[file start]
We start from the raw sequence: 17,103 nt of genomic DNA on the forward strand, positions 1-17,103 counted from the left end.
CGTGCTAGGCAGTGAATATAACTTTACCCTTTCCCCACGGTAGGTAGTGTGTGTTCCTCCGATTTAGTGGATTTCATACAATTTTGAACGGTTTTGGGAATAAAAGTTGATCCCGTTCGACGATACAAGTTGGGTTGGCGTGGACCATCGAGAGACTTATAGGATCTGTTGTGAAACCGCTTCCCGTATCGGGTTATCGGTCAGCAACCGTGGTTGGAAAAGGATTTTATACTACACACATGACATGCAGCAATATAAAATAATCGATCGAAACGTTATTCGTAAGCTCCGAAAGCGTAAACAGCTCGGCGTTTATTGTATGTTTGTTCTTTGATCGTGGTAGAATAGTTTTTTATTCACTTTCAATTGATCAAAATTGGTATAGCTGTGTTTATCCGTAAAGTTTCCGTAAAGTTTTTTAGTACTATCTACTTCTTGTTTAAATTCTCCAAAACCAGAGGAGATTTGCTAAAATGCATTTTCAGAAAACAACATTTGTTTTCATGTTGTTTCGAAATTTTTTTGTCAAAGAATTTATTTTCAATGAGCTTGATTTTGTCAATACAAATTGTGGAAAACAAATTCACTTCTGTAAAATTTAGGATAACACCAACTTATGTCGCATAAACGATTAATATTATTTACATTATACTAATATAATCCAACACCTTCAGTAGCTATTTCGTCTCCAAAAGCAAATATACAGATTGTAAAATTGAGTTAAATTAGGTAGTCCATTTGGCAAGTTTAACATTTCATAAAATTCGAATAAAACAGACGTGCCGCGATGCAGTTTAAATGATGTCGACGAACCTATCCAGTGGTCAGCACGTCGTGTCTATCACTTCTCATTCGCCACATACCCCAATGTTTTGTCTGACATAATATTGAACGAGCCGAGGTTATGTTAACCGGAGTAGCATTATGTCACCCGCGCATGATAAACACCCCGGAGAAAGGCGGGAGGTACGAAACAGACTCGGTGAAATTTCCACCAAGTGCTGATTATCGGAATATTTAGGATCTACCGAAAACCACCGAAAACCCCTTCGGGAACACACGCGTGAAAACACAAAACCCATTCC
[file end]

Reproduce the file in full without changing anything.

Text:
We start from the raw sequence: 17,103 nt of genomic DNA on the forward strand, positions 1-17,103 counted from the left end.
CGTGCTAGGCAGTGAATATAACTTTACCCTTTCCCCACGGTAGGTAGTGTGTGTTCCTCCGATTTAGTGGATTTCATACAATTTTGAACGGTTTTGGGAATAAAAGTTGATCCCGTTCGACGATACAAGTTGGGTTGGCGTGGACCATCGAGAGACTTATAGGATCTGTTGTGAAACCGCTTCCCGTATCGGGTTATCGGTCAGCAACCGTGGTTGGAAAAGGATTTTATACTACACACATGACATGCAGCAATATAAAATAATCGATCGAAACGTTATTCGTAAGCTCCGAAAGCGTAAACAGCTCGGCGTTTATTGTATGTTTGTTCTTTGATCGTGGTAGAATAGTTTTTTATTCACTTTCAATTGATCAAAATTGGTATAGCTGTGTTTATCCGTAAAGTTTCCGTAAAGTTTTTTAGTACTATCTACTTCTTGTTTAAATTCTCCAAAACCAGAGGAGATTTGCTAAAATGCATTTTCAGAAAACAACATTTGTTTTCATGTTGTTTCGAAATTTTTTTGTCAAAGAATTTATTTTCAATGAGCTTGATTTTGTCAATACAAATTGTGGAAAACAAATTCACTTCTGTAAAATTTAGGATAACACCAACTTATGTCGCATAAACGATTAATATTATTTACATTATACTAATATAATCCAACACCTTCAGTAGCTATTTCGTCTCCAAAAGCAAATATACAGATTGTAAAATTGAGTTAAATTAGGTAGTCCATTTGGCAAGTTTAACATTTCATAAAATTCGAATAAAACAGACGTGCCGCGATGCAGTTTAAATGATGTCGACGAACCTATCCAGTGGTCAGCACGTCGTGTCTATCACTTCTCATTCGCCACATACCCCAATGTTTTGTCTGACATAATATTGAACGAGCCGAGGTTATGTTAACCGGAGTAGCATTATGTCACCCGCGCATGATAAACACCCCGGAGAAAGGCGGGAGGTACGAAACAGACTCGGTGAAATTTCCACCAAGTGCTGATTATCGGAATATTTAGGATCTACCGAAAACCACCGAAAACCCCTTCGGGAACACACGCGTGAAAACACAAAACCCATTCC